The case study of Kashf Foundation traces the varying decisions that were taken over a number of years with regard to fund management and describes the outcomes and lessons learned. It may be helpful to other institutions to read this and see what conclusions they can draw for their own financial management methods.

Sound credit risk assessment and valuation for loans Guideline 2006

view page
This resource appears in: Financial management

This paper is intended to provide banks and supervisors with guidance on sound credit risk assessment and valuation policies and practices for loans regardless of the accounting framework applied. As such, the principles in this paper are intended to be consistent with those set forth in the International Financial Reporting Standards (IFRS) applicable to loan impairment. Specifically, the paper addresses how common data and processes may be used for credit risk assessment, accounting and capital adequacy purposes and highlights provisioning concepts that are consistent in prudential and accounting frameworks. This guidance focuses on policies and practices that the Basel Committee on Banking Supervision2 believes will promote sound credit risk assessment and controls.

This supervisory guidance is structured around ten principles:

  1. A bank’s board of directors and senior management are responsible for ensuring that the bank has appropriate credit risk assessment processes and effective internal controls
  2. A bank should have a system in place to reliably classify loans on the basis of credit risk.
  3. A bank’s policies should appropriately address validation of any internal credit risk assessment models.
  4. A bank should adopt and document a sound loan loss methodology.
  5. A bank’s aggregate amount of individual and collectively assessed loan loss provisions should be adequate to absorb estimated credit losses in the loan portfolio.
  6. A bank’s use of experienced credit judgement and reasonable estimates are an essential part of the recognition and measurement of loan losses.
  7. A bank’s credit risk assessment process for loans should provide the bank with the necessary tools, procedures and observable data to use for assessing credit risk, accounting for loan impairment and determining regulatory capital requirements.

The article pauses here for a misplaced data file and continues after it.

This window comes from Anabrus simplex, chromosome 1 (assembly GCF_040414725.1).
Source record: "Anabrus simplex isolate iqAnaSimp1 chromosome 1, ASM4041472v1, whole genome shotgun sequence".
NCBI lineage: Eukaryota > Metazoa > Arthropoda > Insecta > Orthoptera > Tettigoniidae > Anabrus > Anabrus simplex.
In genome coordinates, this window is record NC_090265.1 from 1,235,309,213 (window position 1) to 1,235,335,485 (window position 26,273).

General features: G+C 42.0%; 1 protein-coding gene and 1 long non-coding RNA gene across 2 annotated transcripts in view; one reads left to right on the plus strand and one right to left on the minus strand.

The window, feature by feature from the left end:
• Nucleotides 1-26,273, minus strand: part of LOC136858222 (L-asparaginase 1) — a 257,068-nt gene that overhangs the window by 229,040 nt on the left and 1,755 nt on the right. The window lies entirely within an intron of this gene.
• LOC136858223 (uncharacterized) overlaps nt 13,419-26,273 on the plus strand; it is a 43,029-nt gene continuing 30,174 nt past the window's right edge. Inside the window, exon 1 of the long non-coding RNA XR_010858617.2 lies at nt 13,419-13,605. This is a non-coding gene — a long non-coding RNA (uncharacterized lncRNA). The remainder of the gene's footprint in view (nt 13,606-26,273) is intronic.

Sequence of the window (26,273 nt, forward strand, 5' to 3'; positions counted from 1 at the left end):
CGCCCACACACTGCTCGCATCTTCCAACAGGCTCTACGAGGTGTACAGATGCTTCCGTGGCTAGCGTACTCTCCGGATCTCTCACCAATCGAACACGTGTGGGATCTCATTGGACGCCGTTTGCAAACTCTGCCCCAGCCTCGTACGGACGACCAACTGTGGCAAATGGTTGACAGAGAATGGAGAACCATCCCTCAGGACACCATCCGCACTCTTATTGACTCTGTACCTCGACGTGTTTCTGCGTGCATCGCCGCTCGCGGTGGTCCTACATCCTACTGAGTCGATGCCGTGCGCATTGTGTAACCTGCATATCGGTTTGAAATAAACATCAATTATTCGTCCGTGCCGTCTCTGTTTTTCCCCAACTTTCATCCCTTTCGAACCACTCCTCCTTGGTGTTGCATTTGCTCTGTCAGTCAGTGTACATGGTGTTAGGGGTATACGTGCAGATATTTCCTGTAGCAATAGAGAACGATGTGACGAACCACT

8. Banking supervisors should periodically evaluate the effectiveness of a bank’s credit risk policies and practices for assessing loan quality.
  9. Banking supervisors should be satisfied that the methods employed by a bank to calculate loan loss provisions produce a reasonable and prudent measurement of estimated credit losses in the loan portfolio that are recognised in a timely manner.
  10. Banking supervisors should consider credit risk assessment and valuation policies and practices when assessing a bank’s capital adequacy.

Some of these principles have been abbreviated - you shoould refer to the whole document for complete information.

Author Basel Committee on Banking Supervision
Publisher Bank for International Settlements
Number of Pages 26 pp.
Primary Language English (en)
Region / Country Global
Keywords Risk Assessment, Portfolio Quality, Capital Adequacy
Related Resources
The Art and Science of Pricing Financial Services Paper 2006

view page
This resource appears in: Financial management

This paper suggests that pricing financial services is both an art and a science. It argues that the “art” of pricing is in choosing a combination of fees and charges acceptable to customers, that are fair and transparent, and in determining if the product has any unique attributes that deserve premium pricing. The “art” of pricing is in careful and considered communication to and feedback from customers and staff to ensure that pricing messages are appropriately and correctly delivered. The “science” of pricing is in ensuring that the product is profitable and is competitive in the market, that aside from very few specific and chosen loss leaders, that each product returns a profit.

This short paper briefly examines pricing from the customer perspective to examine how important price is as a determinant of customers’ choices and why prices of financial services are so difficult for users to understand. It considers the pricing implications of the evolution of “traditional” microfinance to a more “market led” approach – looking at competition efficiency and product diversification.

The paper then reflects on theory and practice, with an emphasis on the later, in particular the significance of transparency and mechanisms and policies to improve transparency of pricing – more specifically it discusses pricing objectives, pricing as a marketing strategy and using price as a differentiator. A simple, but effective pricing methodology is also introduced that considers the cost of provision, the charges of competing products and the value of the product to customers.

The paper ends with consideration of factors relevant for pricing different types of financial services, including savings, loans and e-banking products. It concludes that in concept product pricing is simple, firstly, establish cost, secondly examine the fees charged by the competition and finally determine whether the product or service has sufficient customer value to deserve a premium price. In practice, pricing is complex, customers and institutions alike find it difficult to track prices regularly and to understand the nuances of pricing calculations. There is a role for regulators in promoting transparency, but a less clear role in setting interest rate ceilings as these can act to restrict the supply of credit. Finally, where possible, pricing should reflect levels of risk and not be an avenue for excessive returns or to cover for inefficiencies in delivery of services.

Author Cracknell, D and Messan H
Publisher MicroSave
Number of Pages 21 pp.
Primary Language English (en)
Region / Country Global